Let’s start with a shout out for “I love to read month” the importance of reading to our children and its impact on learning has been captured in many education and neuroscience journal articles. We know that the auditory system takes in sound and makes it meaningful at the brain level. So, hearing words is important and helps with a child’s copying skills for language comprehension, word repetition, expressive sentence structure and speech sounds. We also know that language exposure through books helps build vocabulary in different languages and is as a comfort time between adult and child. When I stopped at the library to take out children’s books the librarian said “I see you have beginning stories in three languages, how nice to be trilingual. I replied “I am not but I am learning”
So, if you speak another language at home continue to speak that language, but know that your child needs the skills to communicate in the language spoken at school. This discussion will take place in more detail in the next article.
There are many activities going on in February to celebrate reading and learning. See some of these listed on our website https://childrensmuseum.com/parents-educators/school-resources/i-love-to-read-month-school-programs
The public library and the school library have activities set out in their calender.
You can have your child create a colourful fun jacket cover for their favourite book.
Creating the Valentine Cards allows for both reading and writing to take place and you want to add lots of stickers of course.
The idea of repetition in a book lends to recognition of the word and word prediction. Word repetition is very important as a starting point for early language development and expansion of language. This takes place in books such as “Brown Bear Brown Bear” or “Little Cloud” by Eric Carle.
A delightful read that has interesting vocabulary is SWATCH The little girl who loved colour by Julia Denos. Here is how it starts “In a place where colours ran wild there was a little girl who ran wilder still” Have I captured a five-year old’s interest? Definitely!
So, let’s address getting your child ready for school.
At this time of the year, we see advertising for Kindergarten and early years programs. Schools are starting to get prepare to receive your child for the fall.
In thinking about the process, many of the families we are currently seeing in our private practice have been preparing their child since last fall.
When we think about the four-year-old the following questions come to mind?
- * How clear is their speech?
- * What are their expressive language skills like?
- * Are they able to play with other children?
- * Do they use their language to engage with other children?
- * How well do they follow directions?
- * Are they interested in books and print?
- * Has their hearing and vision been checked?
- * What are their big and small motor coordination abilities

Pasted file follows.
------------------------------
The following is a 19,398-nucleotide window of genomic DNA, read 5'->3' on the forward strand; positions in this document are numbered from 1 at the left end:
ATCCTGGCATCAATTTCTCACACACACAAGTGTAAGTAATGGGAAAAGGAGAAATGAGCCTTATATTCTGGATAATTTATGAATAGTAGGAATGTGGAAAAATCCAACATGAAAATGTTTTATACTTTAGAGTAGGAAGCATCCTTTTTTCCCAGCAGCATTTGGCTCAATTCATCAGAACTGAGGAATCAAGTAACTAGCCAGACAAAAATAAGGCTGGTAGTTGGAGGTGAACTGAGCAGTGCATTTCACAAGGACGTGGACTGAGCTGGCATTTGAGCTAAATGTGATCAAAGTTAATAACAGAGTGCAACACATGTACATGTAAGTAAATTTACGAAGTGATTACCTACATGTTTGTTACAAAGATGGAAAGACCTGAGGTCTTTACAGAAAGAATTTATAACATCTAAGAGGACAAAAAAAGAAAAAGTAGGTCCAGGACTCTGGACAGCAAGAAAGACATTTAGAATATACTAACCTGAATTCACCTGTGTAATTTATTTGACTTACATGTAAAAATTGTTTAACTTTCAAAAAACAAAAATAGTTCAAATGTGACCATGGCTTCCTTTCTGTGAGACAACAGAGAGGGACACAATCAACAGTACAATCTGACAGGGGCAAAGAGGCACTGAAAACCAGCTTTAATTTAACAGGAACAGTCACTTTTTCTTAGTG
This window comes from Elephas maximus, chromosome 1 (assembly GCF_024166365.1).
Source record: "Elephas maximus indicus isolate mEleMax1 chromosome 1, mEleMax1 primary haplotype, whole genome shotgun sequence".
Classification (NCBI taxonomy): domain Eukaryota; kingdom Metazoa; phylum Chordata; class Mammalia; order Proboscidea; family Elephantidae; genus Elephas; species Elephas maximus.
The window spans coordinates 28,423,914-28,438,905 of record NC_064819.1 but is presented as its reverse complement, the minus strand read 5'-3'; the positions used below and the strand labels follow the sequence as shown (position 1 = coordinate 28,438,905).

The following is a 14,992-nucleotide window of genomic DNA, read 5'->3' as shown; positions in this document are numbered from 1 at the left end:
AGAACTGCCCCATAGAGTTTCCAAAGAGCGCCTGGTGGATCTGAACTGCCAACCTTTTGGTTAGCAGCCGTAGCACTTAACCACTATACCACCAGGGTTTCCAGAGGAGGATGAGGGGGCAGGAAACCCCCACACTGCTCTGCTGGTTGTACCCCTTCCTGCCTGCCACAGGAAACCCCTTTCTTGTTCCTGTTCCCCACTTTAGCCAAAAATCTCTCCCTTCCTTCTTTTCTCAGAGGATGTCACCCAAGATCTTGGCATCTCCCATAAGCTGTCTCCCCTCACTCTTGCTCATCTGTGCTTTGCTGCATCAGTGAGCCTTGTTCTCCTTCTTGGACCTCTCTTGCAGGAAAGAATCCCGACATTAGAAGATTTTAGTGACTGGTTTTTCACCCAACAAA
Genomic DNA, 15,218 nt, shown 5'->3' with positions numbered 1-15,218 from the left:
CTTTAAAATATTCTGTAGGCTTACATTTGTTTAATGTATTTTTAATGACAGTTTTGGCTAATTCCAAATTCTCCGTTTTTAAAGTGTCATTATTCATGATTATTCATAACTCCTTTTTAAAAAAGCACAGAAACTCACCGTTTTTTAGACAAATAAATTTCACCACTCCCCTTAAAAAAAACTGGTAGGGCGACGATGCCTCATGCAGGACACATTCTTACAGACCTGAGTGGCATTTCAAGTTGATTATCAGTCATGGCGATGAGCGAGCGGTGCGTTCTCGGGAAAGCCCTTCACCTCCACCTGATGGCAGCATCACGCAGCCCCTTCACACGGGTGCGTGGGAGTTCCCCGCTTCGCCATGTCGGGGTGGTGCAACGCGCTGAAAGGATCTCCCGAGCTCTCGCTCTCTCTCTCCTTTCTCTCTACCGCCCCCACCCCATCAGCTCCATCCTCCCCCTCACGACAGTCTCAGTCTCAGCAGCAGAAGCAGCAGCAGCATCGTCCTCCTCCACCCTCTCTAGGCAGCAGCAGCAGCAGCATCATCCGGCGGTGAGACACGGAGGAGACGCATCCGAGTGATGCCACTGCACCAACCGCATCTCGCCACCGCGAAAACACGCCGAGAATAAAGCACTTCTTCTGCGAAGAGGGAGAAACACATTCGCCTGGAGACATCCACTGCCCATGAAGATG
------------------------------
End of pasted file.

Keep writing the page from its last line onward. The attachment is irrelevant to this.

- * Are they able to have a conversation and share ideas?
Let me share with you what some of the parents have been asking?
- How important is enunciation and is it typical for child to still mispronounce words at ages 4-5?
Children do have the odd mispronunciations when they enter school so there is a developmental component. However, children don’t just outgrow speech difficulties by the time they are age 4.5. If the speech errors are noticeable enough to draw attention to their speech they should be seen.
- Should a 4-year child use sentences?
At age four a child is very descriptive in their use of words. They can have a conversation and share their emotions. They can be quite dramatic and try using some big words such as “actually” “twirling” “magical”. They use 4-6-word sentences with a few grammar errors. Their ability to ask and answer questions is developing quickly.
- What about comprehension level in terms of understanding a story.
Children should be able to listen to a story, get an idea of the theme. They should be able to simply retell the story in their own words, especially if they have heard it many times.
- Should they follow multi -step related instructions such as “go clean up your room, get your pj’s on and brush your teeth”.
This is very important foundation skill for school. Listening, processing the information, remembering it and then following through should be established for 3 related directions. They may forget occasionally if it is a new direction and may need a reminder.
- Should children be able to identify letters as well as their sounds?
Many 4-year-old children are just starting to recognize some beginning sounds and letters. By age 5 they are keen to print their name and will copy sounding out. Often when playing a word search they will find their name letter in other words.
- Should children be able to read facial expressions and identify feelings. i.e. happy face, sad face.
Social communication, both verbally and non-verbally are very important sets of skills for a child to develop before school entry. A child needs to know that greetings are important or how to gain someone’s attention appropriately. How to ask or tell. Also knowing what the basic facial expressions represent such as “sad” or “happy” and being able to share them with the teacher. These emotions of the face, guide the child on how they are going to respond to another person.
If you are concerned about your child’s articulation and or language skills pursue that referral now before school entry. It is important to address the problem now and not think “my child will outgrow it or I will wait until the teacher mentions it”
Early intervention is key to academic and communication success.
Next issue: Does speaking more than one language affect my child’s language development?
I wish you a Happy Valentine’s Day and have fun reading.